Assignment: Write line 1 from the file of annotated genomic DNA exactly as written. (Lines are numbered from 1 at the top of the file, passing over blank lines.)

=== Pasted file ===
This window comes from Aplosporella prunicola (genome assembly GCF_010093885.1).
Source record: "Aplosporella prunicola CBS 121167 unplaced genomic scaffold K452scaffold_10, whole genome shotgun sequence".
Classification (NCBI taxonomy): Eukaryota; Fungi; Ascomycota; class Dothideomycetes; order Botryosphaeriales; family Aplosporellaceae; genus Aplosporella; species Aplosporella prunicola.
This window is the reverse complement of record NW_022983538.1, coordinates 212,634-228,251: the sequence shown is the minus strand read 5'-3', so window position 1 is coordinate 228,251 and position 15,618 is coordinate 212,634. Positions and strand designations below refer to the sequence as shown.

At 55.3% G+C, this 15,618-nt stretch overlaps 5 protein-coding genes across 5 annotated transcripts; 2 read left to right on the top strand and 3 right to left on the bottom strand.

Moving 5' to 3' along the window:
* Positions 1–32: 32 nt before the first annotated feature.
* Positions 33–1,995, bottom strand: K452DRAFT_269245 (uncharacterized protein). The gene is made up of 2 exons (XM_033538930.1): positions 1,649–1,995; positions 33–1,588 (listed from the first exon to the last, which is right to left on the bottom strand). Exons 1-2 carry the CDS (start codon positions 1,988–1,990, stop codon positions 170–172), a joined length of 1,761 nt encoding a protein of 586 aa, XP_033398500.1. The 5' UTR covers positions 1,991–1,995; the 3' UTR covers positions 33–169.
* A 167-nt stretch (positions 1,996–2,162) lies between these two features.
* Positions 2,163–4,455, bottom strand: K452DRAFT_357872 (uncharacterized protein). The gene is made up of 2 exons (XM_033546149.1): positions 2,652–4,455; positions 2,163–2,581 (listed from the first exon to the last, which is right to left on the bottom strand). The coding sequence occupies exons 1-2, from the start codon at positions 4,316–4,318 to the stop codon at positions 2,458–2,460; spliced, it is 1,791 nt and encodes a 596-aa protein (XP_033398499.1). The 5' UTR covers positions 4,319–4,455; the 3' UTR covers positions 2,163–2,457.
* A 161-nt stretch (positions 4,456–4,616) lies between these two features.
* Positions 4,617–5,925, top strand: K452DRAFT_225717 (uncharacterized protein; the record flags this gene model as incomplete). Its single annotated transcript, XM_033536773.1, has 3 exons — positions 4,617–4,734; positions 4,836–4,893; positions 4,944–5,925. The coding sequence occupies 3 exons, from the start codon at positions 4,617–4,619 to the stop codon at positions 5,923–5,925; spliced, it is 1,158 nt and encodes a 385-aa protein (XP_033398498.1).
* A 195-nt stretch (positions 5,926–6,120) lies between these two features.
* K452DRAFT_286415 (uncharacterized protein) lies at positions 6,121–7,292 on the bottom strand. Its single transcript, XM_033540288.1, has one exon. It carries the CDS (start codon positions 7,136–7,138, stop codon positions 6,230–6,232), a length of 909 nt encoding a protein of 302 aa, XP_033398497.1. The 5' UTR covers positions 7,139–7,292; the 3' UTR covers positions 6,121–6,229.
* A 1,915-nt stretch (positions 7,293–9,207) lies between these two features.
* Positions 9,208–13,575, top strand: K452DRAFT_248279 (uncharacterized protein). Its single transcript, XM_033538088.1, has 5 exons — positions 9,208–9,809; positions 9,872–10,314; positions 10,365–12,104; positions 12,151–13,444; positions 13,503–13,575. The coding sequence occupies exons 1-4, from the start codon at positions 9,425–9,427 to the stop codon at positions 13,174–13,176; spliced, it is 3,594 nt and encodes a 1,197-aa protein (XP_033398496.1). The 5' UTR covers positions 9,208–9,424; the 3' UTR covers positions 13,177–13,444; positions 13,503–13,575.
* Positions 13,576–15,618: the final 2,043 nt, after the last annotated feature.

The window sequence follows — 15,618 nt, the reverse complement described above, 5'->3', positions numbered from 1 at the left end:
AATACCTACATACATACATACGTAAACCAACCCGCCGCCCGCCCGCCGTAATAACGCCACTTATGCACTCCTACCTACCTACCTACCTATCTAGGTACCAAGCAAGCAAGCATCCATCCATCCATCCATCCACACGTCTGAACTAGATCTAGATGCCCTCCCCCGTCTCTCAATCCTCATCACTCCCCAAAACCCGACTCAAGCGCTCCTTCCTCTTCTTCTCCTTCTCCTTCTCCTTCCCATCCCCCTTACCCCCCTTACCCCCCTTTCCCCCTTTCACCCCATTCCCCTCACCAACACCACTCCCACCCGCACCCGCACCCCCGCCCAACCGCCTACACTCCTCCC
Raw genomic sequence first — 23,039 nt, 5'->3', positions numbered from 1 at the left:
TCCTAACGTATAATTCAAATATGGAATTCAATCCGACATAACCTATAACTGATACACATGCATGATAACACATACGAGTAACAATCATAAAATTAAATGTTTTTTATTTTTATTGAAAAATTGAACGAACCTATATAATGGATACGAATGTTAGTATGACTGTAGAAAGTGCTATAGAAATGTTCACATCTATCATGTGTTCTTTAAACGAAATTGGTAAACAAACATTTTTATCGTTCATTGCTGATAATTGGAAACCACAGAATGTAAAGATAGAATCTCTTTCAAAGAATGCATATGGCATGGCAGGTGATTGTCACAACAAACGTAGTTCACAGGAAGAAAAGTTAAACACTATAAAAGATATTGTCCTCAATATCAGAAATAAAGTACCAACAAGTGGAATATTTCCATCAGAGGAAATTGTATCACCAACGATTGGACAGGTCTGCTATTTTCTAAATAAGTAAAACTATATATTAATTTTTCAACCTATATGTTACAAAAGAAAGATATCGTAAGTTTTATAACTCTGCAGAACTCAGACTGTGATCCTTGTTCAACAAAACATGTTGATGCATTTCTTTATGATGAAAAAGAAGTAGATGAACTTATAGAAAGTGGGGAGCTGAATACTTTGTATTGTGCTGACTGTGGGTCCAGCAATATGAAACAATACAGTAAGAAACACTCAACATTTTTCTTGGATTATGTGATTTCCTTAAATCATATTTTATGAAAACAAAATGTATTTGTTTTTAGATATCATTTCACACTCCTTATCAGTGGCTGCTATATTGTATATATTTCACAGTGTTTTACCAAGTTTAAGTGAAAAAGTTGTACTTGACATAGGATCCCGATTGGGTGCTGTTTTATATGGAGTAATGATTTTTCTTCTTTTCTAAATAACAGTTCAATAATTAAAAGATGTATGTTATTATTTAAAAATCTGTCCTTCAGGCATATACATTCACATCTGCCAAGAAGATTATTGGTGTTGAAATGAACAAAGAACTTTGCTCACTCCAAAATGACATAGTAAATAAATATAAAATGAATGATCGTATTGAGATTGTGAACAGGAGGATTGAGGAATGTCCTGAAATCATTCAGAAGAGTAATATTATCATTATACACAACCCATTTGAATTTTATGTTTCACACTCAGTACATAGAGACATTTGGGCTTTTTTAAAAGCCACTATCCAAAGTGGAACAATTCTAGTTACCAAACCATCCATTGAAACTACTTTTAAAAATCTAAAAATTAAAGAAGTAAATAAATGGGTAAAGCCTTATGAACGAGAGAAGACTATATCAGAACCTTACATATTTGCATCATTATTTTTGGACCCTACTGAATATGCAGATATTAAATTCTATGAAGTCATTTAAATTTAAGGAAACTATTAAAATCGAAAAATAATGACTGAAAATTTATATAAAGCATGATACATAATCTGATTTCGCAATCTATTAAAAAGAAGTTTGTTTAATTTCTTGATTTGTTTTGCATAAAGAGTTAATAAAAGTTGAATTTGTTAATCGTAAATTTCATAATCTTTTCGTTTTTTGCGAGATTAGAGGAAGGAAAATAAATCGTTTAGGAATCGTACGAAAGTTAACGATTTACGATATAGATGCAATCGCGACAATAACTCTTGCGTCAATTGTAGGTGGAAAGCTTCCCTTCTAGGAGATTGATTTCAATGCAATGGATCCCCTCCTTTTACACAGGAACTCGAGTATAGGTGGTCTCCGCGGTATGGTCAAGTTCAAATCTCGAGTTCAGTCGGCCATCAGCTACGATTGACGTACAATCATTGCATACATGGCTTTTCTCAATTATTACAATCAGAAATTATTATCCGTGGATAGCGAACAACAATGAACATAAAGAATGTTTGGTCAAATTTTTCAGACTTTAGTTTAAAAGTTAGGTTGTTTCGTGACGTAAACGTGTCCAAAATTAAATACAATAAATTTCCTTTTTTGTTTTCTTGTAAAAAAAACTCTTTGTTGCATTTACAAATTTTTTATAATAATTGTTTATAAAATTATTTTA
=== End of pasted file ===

This window comes from Aplosporella prunicola (genome assembly GCF_010093885.1).